Microsoft Brings HSTS to Windows 7 and 8.1

Microsoft announced it has added HTTP Strict Transport Security (HSTS) to Internet Explorer 11 on Windows 8.1 and Windows 7, in addition to its native inclusion in Microsoft Edge on Windows 10.

In the midst of a relatively light Patch Tuesday, Microsoft yesterday introduced an extra measure of security for users running Internet Explorer 11 on Windows 7 and Windows 8.1 machines: HSTS.

Short for HTTP Strict Transport Security, HSTS is a browser header that forces any sessions sent over HTTP to be sent instead over HTTPS based on a preloaded list of sites supporting the protocol. HSTS encrypts communication to and from a website, and puts a dent in attempts to man-in-the-middle web sessions. According to OWASP, HSTS also stops attackers who use invalid digital certificates. The protocol denies users the ability to override invalid certificate messages. HSTS also protects users from HTTPS websites that also may include HTTP links or serve content unencrypted.

HSTS is already on by default in Internet Explorer 11 available in the Windows 10 Insider Preview and the new Microsoft Edge expected to be available when Windows 10 releases later this year.

“Site developers can use HSTS policies to secure connections by opting in to an HSTS preload list, which registers websites to be hardcoded by Microsoft Edge, Internet Explorer, and other browsers to redirect HTTP traffic to HTTPS,” said Kyle Pflug, program manager with the Microsoft Edge team. “Communications with these websites from the initial connection are automatically upgraded to be secure.”

Microsoft is the last of the major browser vendors to add HSTS support. Google Chrome and Mozilla Firefox have supported HSTS since 2011, while Apple added it to Safari upon the release of version 10.9 of Mavericks.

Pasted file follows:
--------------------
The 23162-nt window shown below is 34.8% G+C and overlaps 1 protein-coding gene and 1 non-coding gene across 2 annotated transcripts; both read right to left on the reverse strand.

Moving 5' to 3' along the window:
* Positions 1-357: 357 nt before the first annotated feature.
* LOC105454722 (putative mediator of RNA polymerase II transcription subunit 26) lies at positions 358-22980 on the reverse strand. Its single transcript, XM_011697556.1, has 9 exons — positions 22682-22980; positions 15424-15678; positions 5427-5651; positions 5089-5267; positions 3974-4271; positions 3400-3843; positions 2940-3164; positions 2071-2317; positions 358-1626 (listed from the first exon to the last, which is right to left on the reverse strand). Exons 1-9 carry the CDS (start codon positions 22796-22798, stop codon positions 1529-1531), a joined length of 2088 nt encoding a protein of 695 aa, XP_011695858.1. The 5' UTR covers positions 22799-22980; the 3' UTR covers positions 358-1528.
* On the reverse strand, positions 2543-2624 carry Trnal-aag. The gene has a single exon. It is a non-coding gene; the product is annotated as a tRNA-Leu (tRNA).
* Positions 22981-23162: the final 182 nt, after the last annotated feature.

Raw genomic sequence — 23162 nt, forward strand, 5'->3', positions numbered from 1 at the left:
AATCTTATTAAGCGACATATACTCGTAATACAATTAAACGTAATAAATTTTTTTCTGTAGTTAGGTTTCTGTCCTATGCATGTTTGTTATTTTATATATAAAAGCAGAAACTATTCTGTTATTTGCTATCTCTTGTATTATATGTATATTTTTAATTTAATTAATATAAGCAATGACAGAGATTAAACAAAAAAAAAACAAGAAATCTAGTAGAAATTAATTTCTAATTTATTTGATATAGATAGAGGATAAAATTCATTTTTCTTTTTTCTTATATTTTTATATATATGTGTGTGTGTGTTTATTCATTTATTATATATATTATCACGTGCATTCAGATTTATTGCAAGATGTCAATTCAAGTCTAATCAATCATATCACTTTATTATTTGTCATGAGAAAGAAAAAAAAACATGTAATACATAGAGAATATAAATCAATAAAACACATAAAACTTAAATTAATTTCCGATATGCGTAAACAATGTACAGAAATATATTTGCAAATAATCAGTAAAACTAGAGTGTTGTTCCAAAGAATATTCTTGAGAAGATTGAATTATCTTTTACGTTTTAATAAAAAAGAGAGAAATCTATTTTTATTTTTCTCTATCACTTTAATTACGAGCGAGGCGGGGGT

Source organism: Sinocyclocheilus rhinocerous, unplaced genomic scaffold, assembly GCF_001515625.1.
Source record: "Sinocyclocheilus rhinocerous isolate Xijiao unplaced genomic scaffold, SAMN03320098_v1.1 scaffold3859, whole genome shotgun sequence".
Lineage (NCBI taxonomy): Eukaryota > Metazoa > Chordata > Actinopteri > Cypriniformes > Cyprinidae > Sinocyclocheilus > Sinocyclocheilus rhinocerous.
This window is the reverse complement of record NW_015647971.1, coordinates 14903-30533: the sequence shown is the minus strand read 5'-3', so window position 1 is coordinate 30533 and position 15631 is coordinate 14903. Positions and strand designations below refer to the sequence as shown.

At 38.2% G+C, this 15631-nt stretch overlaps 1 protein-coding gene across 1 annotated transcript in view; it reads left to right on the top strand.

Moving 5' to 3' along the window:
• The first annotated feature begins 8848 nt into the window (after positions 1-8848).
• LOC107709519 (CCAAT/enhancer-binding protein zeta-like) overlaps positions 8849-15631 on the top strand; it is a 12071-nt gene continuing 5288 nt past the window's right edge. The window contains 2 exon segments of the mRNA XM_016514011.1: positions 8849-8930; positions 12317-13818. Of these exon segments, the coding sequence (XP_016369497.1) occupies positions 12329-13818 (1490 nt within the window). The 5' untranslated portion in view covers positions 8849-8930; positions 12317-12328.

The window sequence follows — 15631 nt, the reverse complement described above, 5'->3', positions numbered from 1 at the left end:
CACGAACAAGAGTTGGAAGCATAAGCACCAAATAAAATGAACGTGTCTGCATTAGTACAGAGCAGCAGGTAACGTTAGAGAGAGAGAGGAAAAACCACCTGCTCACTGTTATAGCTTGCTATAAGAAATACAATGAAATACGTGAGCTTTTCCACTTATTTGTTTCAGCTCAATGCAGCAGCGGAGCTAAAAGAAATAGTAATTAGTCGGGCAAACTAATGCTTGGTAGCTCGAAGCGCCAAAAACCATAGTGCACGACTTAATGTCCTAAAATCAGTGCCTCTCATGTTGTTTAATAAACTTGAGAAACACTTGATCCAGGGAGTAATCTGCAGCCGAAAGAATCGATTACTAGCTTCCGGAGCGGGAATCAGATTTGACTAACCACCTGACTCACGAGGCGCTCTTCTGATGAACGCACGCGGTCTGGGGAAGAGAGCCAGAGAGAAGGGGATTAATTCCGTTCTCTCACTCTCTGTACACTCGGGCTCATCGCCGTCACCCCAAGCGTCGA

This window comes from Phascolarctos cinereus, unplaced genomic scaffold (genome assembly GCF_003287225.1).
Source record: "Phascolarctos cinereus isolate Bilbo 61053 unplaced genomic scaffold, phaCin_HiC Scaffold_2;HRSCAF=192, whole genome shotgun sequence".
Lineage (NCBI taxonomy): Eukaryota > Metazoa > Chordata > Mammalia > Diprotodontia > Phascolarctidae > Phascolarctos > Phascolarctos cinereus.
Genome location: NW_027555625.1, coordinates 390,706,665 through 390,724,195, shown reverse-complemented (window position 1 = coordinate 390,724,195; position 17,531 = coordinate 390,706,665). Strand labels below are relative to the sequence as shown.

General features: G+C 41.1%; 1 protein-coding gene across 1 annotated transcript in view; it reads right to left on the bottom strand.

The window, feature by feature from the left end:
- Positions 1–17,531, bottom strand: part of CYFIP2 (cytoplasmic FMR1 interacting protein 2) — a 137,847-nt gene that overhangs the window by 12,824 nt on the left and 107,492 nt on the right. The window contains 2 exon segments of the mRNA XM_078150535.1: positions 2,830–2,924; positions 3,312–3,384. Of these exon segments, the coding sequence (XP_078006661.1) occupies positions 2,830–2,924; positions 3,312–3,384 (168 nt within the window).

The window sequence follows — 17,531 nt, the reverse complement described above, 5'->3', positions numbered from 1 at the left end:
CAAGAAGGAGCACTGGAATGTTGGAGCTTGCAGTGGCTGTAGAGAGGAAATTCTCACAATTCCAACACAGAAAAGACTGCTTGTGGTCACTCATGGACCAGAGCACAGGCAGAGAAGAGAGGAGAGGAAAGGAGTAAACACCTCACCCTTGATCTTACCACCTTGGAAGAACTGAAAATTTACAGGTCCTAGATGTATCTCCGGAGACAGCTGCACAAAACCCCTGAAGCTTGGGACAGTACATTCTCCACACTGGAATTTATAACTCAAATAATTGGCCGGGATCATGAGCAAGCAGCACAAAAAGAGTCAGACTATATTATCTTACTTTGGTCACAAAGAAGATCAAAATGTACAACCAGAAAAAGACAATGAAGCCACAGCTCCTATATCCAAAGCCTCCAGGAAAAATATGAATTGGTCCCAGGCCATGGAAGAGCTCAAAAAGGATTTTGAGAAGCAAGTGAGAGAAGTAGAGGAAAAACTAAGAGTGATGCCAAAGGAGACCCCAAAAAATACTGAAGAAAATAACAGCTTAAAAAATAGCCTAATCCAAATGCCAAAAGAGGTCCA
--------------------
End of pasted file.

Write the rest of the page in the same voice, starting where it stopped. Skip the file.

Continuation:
The move comes on the heels of Microsoft in May bringing Perfect Forward Secrecy to Windows. Forward secrecy has of late been considered an essential security measure, especially for new applications. It ensures that new private keys are negotiated for every web session, meaning that if a key is ever compromised in the future, only that particular session will be at risk. In order to attack each session, each key would have to be attacked separately.

The addition of HSTS was included in a cumulative update for Internet Explorer released yesterday. The security bulletin included patches for two dozen vulnerabilities in the browser, most of which gave hackers the ability to remotely execute code on a compromised computer.

HSTS also resolves Mixed Content attacks where insecure HTTP script is loaded from a site secured via a HTTPS connection.

“When we initially announced HSTS in Windows 10, we noted that mixed content is not supported on servers supporting HSTS. With today’s updates, this is still the case in Microsoft Edge on Windows 10 – mixed content is always blocked on these servers,” Pflug said. “For Internet Explorer 11 on Windows 10, Windows 8.1, and Windows 7, the Information bar will prompt the user to proceed in mixed content scenarios.”

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